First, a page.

Hong Kong’s securities regulator has rejected the local bourse's draft proposals to introduce dual-class share structures into the market.
The Securities and Futures Commission's (SFC) surprisingly public move has effectively killed off the Hong Kong stock exchange’s proposals to introduce the controversial share structure, but a modified plan could be submitted for consideration.
The proposals, which were outlined by Hong Kong Exchanges and Clearing (HKEx) last week in a bid to lure back listings of Chinese e-commerce giant Alibaba and other “innovative” companies, offered different voting rights based on the class of shares owned and has divided opinion in the investment industry.
But the opinion of the SFC board, which has “unanimously concluded that it does not support the draft proposal for primary listings with [weighted voting rights (WVR)] structures”, means that the current proposal cannot move forward, at least in its current form.
An HKEx proposal that only newly-listed companies with a high market capitalisation could adopt the structure was listed as one key concern, with the SFC suggesting that a company’s size did not necessarily equate to a fair treatment of shareholders. It said a larger company was likely to affect even more investors such as passive funds, which would have to buy into a stock if it was included in a benchmark.
The SFC also criticised HKEx’s vagueness in defining eligible criteria for dual-share structures. These criteria included testing the competitive advantage of a company within an industry, as well as what the founders’ contributions were.
The subjective standards, which the commission said were “inherently vague”, could lead not only to uncertainty for applicants, but also created the potential for inconsistent and unfair decision-making.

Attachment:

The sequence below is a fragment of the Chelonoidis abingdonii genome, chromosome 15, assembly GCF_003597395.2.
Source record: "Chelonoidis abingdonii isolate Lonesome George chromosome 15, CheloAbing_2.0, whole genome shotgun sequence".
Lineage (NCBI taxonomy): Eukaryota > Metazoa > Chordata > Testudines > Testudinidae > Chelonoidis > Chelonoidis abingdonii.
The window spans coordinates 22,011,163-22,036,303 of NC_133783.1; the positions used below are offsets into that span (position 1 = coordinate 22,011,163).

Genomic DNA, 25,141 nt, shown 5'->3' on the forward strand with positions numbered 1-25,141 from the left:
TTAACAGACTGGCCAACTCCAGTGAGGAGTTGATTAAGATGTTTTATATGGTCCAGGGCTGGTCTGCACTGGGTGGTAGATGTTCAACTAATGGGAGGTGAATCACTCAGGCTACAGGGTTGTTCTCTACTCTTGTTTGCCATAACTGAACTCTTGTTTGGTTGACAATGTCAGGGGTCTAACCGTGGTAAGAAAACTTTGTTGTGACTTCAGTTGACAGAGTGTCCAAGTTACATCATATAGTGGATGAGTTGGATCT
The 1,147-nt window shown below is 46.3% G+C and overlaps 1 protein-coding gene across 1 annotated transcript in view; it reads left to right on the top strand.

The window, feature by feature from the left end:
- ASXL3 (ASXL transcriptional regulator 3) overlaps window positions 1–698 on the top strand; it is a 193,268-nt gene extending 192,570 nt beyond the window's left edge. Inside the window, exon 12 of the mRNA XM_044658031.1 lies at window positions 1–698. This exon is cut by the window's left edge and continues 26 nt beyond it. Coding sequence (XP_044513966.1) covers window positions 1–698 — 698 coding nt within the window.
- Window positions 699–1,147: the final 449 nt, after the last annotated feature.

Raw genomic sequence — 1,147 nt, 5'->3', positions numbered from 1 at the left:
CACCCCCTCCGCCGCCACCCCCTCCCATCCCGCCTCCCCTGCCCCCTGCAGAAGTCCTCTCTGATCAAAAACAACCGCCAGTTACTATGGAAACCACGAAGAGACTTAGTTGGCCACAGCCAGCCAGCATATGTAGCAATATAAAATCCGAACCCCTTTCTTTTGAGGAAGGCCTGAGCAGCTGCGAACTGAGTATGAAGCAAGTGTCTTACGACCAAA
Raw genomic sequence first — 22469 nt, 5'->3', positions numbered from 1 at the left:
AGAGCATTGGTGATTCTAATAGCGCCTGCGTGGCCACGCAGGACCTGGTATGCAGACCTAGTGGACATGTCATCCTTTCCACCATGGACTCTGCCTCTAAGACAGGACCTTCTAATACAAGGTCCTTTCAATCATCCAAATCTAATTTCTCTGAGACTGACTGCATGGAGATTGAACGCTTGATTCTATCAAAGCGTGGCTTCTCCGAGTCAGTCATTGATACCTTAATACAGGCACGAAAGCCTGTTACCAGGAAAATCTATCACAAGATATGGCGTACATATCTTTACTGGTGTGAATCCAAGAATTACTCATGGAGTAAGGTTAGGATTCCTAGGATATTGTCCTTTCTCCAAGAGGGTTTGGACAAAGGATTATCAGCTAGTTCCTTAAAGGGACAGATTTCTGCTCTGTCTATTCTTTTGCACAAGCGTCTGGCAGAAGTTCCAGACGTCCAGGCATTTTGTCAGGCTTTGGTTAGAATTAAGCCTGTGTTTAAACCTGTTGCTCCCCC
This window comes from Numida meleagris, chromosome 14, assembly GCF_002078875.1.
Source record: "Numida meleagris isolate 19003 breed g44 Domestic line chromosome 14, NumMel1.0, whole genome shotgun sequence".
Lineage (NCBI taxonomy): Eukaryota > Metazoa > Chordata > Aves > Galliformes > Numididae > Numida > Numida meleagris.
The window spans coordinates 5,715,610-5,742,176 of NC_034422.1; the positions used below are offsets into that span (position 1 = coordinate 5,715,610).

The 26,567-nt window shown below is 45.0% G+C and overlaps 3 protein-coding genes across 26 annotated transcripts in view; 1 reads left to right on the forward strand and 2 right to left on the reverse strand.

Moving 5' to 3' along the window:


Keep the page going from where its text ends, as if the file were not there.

And HKEx’s plan to let only new listing applicants have dual-class structures was also questioned by the financial watchdog. The SFC asked whether HKEx would be able to limit the number of WVR structures in the city.
Anti-avoidance measures against existing listed companies, which would be disqualified from applying, was criticised by the SFC. It questioned how HKEx could prevent corporate structuring, such as spin-offs and asset transfers, from achieving the same goal.
Likewise, future acquisitions of existing listed businesses by WVR-structured firms, as well as a lack of detail provisioning how regulators would monitor safeguards preventing listed businesses from abusing their position over non-voting right shareholders, were raised as issues.
“A focus of the discussion to date on WVR has been competition from the United States for the listing of mainland China businesses. Hong Kong’s business and competitive environment is affected by many factors and can change significantly within a relatively short period,” the SFC said in a statement.
“In carrying out its regulatory functions, the SFC considers both long-term and short-term objectives and seeks to uphold the core principles of fairness and transparency which underpin Hong Kong’s reputation as an international financial centre.”
In response to the SFC’s scathing comments, HKEx said it would work with the regulator to decide on the next step. “The Exchange has said that any rule amendments require approval by the SFC’s board of directors. Their view will be material to the final proposal that the Exchange puts forward for formal second-stage consultation,” HKEx said.
The SFC is not in principle against dual-share listing, with CEO Ashley Alder having said in March that it is open to the idea so long as it met stringent criteria.
One fund manager who declined to be named noted that the idea was controversial to begin with amongst the investor community.
“The consensus amongst the investors here is that they don’t like this dual voting structure … you want to keep a certain discipline in the market so that people continue to see Hong Kong has a good degree of corporate governance,” he said.
“To me, I don’t object to the idea of Alibaba going into the indices. If it got listed in Hong Kong it would be more accessible to us and we would not have to wake up in the middle of the night [to trade on New York time].
“But Hong Kong as an international market needs to be careful because bending the rules for specific situations could be badly perceived by international investors in terms of market fairness.”